reverse polarity

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roger

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Fl
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Re: reverse polarity

Jim, your grasping for straws now, and you still haven't explained your earlier posts.

Roger

[ February 14, 2004, 05:58 PM: Message edited by: roger ]
 

jimwalker

Senior Member
Location
TAMPA FLORIDA
Re: reverse polarity

Roger swap the hot with neutral.
Now you have 120 on that MOV that was intended to be only a volt or 2.
That ground from the plug goes to the same point as the ground symbol on the MOV
If that MOV overheats it will burn other components on that circuit board.
 

iwire

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Location
Massachusetts
Re: reverse polarity

Jim are you even reading the posts?

There is no ground here, it is a two wire cord.

You might want to go back to Derecks post. :)
 

jimwalker

Senior Member
Location
TAMPA FLORIDA
Re: reverse polarity

In this case no there is no ground .But very similar circuits are used in other electronics that do have grounds.So add a ground and tell me what happens.That washer had a ground.
 

dereckbc

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Plano, TX
Re: reverse polarity

Roger & Bob, give Sam some time to respond. If it is 3-wire (not shown) or if the unit were connected to ground say via coax, there would be a problem with the MOV's asumming they are something less than 140 volt units and with R2.

This is a problem with many electronic circuit designs. Designers add filters between L-G and N-G rather than L-L and L-N. This causes common mode noise problems in the EGC, harmonic problems, and in some cases a polarity issue. IMO it is poor design. Filters should never be installed from L-G or N-G including TVSS. If they must, the values should only be choosen to respond at the target frequency.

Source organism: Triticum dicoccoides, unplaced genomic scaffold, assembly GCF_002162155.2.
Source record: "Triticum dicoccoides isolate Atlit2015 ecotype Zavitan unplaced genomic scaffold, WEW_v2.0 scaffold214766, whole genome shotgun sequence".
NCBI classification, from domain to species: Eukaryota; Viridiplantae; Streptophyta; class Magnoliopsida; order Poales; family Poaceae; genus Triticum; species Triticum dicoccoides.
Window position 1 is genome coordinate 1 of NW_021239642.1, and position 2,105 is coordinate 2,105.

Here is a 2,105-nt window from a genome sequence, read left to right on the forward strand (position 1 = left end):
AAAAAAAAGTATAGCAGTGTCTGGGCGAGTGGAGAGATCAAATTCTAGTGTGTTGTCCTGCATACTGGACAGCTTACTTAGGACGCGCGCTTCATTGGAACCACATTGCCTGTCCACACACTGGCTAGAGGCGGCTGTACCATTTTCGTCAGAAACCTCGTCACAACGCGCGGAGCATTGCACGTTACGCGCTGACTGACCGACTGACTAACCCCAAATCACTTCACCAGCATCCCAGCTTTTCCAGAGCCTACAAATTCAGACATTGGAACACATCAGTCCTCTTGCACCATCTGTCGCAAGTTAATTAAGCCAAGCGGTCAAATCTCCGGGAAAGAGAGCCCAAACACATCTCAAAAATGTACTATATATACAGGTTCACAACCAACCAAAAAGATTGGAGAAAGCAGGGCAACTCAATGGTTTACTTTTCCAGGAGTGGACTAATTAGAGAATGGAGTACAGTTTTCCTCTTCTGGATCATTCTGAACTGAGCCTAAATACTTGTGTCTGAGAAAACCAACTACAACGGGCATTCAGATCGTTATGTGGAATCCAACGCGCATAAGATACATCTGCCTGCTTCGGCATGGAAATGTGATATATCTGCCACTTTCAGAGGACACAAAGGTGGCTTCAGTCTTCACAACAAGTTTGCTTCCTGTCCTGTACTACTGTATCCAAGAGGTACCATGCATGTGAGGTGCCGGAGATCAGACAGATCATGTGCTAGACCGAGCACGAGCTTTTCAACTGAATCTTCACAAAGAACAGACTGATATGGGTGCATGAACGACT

iwire

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Location
Massachusetts
Re: reverse polarity

Jim I admitted I do not know much about electronics but I do have faith in Wayne's knowledge and what he says here seems to make sense.

Originally posted by hurk27:
And while some designers might install a MOV device to try to block any transient spike between the neutral and ground. It wouldn't be below the 130 volt threshold of a MOV that would be used on a line to neutral as this would be a very poor design. Most transient spikes that damage equipment are line to neutral and this is because this is where the load should always be connected. so why would you install a MOV between neutral and ground when any surg's between these would not have a load to damage. Also if a MOV with a 2 volt threshold was installed between the ground and neutral it wouldn't last any way as any voltage drop in the neutral would cause current in the MOV as the most circuits will have more than a 2 volt drop. the EGC wont have the voltage drop as it will be at the main neutral bar potential. because there is no current on it to cause a drop.
The question I picked up on was Sam's about running a PC on reversed grounding conductors, as I have experience feeding these line to line with a grounding conductor and the units working fine I felt I could jump in.

If this washer truly was designed in a way that reverse polarity could take it out that is a very poor design as a lot of old buildings have polarity issues.

To me it sounds like service guy BS to get money from the consumer.

[ February 14, 2004, 07:30 PM: Message edited by: iwire ]
 

iwire

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Re: reverse polarity

Dereck no problem I was busy putting together my last post while you put up yours.

I was responding to Jim.

Turns out I am thinking like you, poor design if this washer can be taken down by reversing grounded and ungrounded conductors.
 

dereckbc

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Plano, TX
Re: reverse polarity

Originally posted by iwire: